Sleep and the Teenager
Many teenagers ask the best questions when it comes to how they should prepare for a future in the military. First—be a kid. Enjoy high school and all it has to offer. Learn how to work hard, be a team player and build good habits for life and leadership. This is all you need to do to prepare for military service when you are 14-15 years-old. Many teens work VERY hard and burn the candle at both ends with homework and extra-curricular activities. This can lead to disrupted sleep and binge sleeping. Here is a question from a 15 year-old who is fighting that battle now:
Mr. Smith, I am a heavy sleeper (could sleep for like 14 hours and still not want to get up). I know that in the Army (especially Special Forces) that is not tolerable. What can I do to fix that? Alex
Alex – great question and I think it is great you are already considering joining the military at such a young age. I will say this: be patient and not in a rush to join just because you turn 18 years-old and graduate high school. Join the military WHEN YOU ARE READY.
Teens and Sleep
You are likely still growing. In fact, young men and women have been known to still be growing at 20-21 years old. It takes nearly all the energy in your body to build a young man or woman. Growing requires sleep to be effective. It also requires eating more calories (good calories – proteins, carbs, fats). Often teen’s metabolism is higher during these growth spurts requiring more food and sleep thus requiring more calories and disrupting sleep patterns.
I have two teens who require the same sleep patterns as you (and virtually all teens). One is a night owl and will stay awake to 2-3 a.m. and wake up at noon. The other falls asleep by 9-10 p.m. and wakes up at 6-7 a.m.. Both are sleeping 8-9 hours a day – just on different schedules. Keeping this schedule in the summer when school is out is obviously easier, but when school begins at a set time followed by a long day of activities, missing sleep begins to take its toll. Usually, this causes sleeping during school, a drop in grades, and general irritability. Teens need sleep, but 14 hours is too much. There is no such thing as a sleep bank. Sleeping too long can interrupt your normal circadian rhythm making it difficult to sleep on your normal cycle later that evening. Strive for 8-9 hours and that will be enough for a growing teen. Typically, when my kids are going through a growth spurt (growing several inches in a six-month period) they eat more than normal and sleep more than normal.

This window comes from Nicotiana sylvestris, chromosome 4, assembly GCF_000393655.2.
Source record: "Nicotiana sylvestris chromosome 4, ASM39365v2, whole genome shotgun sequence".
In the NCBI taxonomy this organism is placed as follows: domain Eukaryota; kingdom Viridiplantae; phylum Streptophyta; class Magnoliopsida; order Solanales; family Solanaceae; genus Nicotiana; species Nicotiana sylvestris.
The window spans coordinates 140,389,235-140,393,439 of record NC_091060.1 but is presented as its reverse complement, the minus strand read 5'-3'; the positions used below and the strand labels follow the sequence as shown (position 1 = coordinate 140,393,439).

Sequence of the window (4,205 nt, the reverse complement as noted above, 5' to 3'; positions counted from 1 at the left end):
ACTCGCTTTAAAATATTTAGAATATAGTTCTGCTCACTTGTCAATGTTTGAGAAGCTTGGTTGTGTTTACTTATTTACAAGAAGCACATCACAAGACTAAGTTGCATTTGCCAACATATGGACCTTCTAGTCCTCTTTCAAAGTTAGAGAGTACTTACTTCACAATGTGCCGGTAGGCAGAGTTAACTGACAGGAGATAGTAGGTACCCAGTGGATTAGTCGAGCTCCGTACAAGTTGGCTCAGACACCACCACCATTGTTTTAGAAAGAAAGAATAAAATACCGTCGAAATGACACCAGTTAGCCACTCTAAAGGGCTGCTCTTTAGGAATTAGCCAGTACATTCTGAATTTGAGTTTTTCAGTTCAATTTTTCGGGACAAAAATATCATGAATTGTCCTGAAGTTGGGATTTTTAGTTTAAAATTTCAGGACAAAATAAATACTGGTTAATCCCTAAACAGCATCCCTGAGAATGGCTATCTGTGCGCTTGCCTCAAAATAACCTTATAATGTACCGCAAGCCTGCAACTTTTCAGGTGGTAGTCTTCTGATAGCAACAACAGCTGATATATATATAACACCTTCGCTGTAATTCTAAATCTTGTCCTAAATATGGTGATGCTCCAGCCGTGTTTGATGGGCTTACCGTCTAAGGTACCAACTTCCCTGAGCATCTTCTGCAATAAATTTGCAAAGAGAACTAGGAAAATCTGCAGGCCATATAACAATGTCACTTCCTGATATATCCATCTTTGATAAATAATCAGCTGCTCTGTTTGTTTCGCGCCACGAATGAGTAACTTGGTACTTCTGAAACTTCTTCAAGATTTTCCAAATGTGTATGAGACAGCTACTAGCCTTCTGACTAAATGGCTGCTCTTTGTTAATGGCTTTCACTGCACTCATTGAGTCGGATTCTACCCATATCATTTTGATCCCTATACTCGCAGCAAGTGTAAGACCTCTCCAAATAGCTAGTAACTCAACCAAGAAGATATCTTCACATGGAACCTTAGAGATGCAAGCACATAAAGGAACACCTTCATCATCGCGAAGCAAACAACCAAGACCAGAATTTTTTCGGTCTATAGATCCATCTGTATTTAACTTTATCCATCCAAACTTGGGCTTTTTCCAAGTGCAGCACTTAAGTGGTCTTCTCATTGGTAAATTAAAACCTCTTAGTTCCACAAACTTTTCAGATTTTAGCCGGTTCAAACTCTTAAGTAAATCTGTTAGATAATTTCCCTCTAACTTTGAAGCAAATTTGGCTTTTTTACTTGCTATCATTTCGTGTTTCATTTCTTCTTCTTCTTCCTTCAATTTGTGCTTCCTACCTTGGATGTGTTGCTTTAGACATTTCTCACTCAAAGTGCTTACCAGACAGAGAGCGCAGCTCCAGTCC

Sometimes sleep is disrupted by growing pains or high energy levels at night, thus prompting kids to sleep to noon if allowed. From the UCLA Sleep Center: Teens are at an important stage of their growth and development. Because of this, they need more sleep than adults. The average teen needs about nine hours of sleep each night to feel alert and well rested. There are many factors that keep teens from getting enough sleep.
The good news is that by the time you are ready to serve in the military, most of your growing will be done (typically) and your requirement for sleep will decrease. But the Importance of Sleep cannot be stressed enough. Even the toughest of special ops need sleep or their abilities, like all humans, become severely downgraded.
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